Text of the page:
Facebook Twitter

Tourism figures down, but no one seems worried

SHARE Tourism figures down, but no one seems worried

Take one longer-than-normal winter season, add a dash of road construction detours and mix thoroughly with plenty of economic uncertainty in Europe and Asia.

What you have is a recipe for a huge downturn in Utah's $4 billion tourism industry, at least according to dismal first quarter 1998 visitation statistics released by the Utah Travel Council."We're not worried at all," said Travel Council spokesman Ken Kraus. "Everything we're seeing points to a tremendous rebound in second quarter numbers. In fact, the year-to-date numbers (through the second quarter) in many areas have already surpassed last year."

That turnaround comes despite a horrible first quarter when visitation at Utah's state parks dropped 15.2 percent compared to the same three months in 1997. Visitation at Utah's five national parks was down 13.7 percent, and at national monuments and recreation areas it was down 14.7 percent.

Motel and hotel occupancy was down 8.7 percent, while the number of passengers going through Salt Lake International Airport was down 5.7 percent and the number of visits to visitor information centers was down 5.9 percent.

Late snowfall was one factor that deterred visitors, Kraus said. But even more telling was a variety of international factors from the economic crisis in Korea and Japan to high unemployment in Germany.

"We are seeing subtle shifts in international travel trends," Kraus said. "People (in foreign countries) are taking shorter trips, and they are staying closer to home. And a lot of that can be attributed to the economic uncertainty of those world markets."

But even those international trends are not as bad as they seem. At a recent international tourism trade show in Chicago, state officials were impressed by the unprecedented interest in Utah by tour operators from Italy and Scandinavia, and a growing interest from Eastern European countries. Interest from the United Kingdom, a traditional draw for the state, remains strong, Kraus said.

But the decline in German-speaking tourists is a concern. One-fourth of all international travelers to Utah come from Germany and Austria.

Tourism officials also agree Utah continues to be a hot commodity because of the Winter Olympics, as well as its growing reputation as a destination for adventure travel, which includes things like mountain biking, hiking, whitewater rafting and other extreme sports.

"We are seeing an increase in heritage tourism, in ecotourism, in the kinds of adventure travel where muscles are the main source of motivation," Kraus said. "But those are not showing up in the first quarter numbers."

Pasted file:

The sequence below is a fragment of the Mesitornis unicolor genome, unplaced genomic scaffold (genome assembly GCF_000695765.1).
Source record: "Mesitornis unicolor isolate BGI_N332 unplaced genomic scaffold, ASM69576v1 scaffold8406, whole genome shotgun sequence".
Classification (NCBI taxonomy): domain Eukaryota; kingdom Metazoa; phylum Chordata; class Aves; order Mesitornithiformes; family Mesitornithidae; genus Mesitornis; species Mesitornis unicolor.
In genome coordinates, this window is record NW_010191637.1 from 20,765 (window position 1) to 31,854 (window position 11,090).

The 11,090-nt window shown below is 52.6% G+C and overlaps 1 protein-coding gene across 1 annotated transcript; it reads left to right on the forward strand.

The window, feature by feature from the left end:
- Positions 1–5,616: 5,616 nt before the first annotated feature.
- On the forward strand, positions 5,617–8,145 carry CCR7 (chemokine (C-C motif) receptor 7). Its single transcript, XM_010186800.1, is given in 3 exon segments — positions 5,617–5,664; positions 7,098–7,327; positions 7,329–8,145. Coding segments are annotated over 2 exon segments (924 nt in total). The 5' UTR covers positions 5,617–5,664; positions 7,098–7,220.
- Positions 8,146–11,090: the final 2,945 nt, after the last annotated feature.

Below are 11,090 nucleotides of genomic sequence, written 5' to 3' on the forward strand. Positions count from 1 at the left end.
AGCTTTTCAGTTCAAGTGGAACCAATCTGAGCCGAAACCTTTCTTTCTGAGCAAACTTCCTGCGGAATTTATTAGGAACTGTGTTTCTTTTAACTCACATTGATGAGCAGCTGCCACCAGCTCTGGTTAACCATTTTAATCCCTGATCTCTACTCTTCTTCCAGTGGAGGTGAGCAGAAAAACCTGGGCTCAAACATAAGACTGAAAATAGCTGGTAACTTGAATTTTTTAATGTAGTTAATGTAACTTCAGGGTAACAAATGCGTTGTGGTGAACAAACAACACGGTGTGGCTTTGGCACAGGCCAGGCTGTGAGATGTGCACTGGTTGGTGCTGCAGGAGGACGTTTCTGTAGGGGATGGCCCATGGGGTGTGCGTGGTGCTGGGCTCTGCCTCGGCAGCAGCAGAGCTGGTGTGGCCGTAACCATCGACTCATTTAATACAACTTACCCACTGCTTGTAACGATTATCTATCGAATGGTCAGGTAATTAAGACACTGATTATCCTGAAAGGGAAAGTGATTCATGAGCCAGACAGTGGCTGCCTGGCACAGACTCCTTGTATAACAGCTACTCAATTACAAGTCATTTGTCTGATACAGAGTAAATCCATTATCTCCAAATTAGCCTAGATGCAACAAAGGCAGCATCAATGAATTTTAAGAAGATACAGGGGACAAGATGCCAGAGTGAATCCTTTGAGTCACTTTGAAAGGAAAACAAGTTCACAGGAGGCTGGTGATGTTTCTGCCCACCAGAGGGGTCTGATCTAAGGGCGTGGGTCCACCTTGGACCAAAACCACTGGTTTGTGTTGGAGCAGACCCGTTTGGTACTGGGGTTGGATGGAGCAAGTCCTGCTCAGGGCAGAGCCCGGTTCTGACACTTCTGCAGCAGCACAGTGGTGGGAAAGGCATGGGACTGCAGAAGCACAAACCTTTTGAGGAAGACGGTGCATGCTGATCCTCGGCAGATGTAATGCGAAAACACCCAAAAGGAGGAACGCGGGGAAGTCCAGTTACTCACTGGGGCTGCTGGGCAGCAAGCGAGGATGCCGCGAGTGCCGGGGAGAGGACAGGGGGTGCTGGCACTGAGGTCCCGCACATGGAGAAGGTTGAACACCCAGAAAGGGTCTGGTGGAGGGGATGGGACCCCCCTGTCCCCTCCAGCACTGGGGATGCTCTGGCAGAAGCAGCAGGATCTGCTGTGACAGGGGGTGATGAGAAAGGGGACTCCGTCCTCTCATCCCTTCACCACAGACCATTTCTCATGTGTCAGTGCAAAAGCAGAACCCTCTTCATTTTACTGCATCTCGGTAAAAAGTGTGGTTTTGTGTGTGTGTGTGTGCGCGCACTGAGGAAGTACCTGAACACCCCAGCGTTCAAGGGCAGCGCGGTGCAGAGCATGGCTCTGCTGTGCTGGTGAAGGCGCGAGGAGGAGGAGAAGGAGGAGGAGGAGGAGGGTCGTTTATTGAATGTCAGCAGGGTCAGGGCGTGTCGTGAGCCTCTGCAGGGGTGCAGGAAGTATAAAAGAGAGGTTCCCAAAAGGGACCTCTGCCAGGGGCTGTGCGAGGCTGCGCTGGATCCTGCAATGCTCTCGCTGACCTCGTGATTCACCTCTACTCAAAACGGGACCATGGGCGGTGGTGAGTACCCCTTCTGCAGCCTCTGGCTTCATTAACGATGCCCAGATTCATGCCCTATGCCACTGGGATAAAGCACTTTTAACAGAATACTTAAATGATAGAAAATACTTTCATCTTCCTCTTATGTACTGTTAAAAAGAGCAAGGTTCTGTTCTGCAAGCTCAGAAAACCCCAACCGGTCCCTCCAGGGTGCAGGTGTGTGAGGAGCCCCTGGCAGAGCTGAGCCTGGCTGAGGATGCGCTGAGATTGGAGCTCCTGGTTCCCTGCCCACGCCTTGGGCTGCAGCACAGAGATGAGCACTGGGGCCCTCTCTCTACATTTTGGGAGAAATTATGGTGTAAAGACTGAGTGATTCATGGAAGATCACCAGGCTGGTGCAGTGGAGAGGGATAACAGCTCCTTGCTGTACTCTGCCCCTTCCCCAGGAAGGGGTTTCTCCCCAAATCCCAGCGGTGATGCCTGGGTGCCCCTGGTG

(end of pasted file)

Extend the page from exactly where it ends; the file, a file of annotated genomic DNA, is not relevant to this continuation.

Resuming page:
Kraus' "don't worry" response to the statistical downturn is shared by tourism industry officials around the state. Arches National Park has already rebounded from a poor first-quarter showing to almost match last year's numbers through Memorial Day, and Marian DeLay with the Grand County Travel Council is predicting another tourism bonanza by the time the visitation totals are tallied at the end of summer.

At Zion National Park, the numbers of visitors through Memorial Day was up 3 percent, and businesses in neighboring Springdale are doing well. "It looks like another banner year in Springdale," said Mike Sepulver, sales manager for Zion Park Inn and a local Chamber of Commerce official.

That's good news if the rebound continues. But it could be disastrous if a 5 percent or 10 percent decline persists in a $4 billion industry. That could mean a drop in tourism revenues of $200 million to $400 million by year's end - money that would not be available for wages, purchases that would not be made, sales taxes that would not be collected and businesses that would not be expanded.

"Those (first quarter) numbers are early in the season, and they don't tell us a lot," Kraus said. "The second quarter numbers will be a much better indicator of where things are going in the industry."



Utah tourism

Segments 1998* 1997 % Change

S.L. International Airport passengers 4,935,446 5,231,288 -5.66%

National park recreation visits 1 475,812 551,555 -13.73%

National monuments & rec. areas 244,432 286,651 -14.73%

State parks 721,231 850,416 -15.19%

Visitor information centers 2 77,144 81,958 -5.87%

Hotel/motel total occupancy 3 63.73% 69.77% -8.65%

*year to date

1 Visitor counts represent recreation visits only, and numbers have been adjusted for pass-through traffic

2 Welcome Centers and Council Hall

3 Source: Rocky Mountain Lodging Report. Represents a sampling of hotel/motel properties; occupancy rates should be regarded as estimates.

SOURCE: Division of Travel Development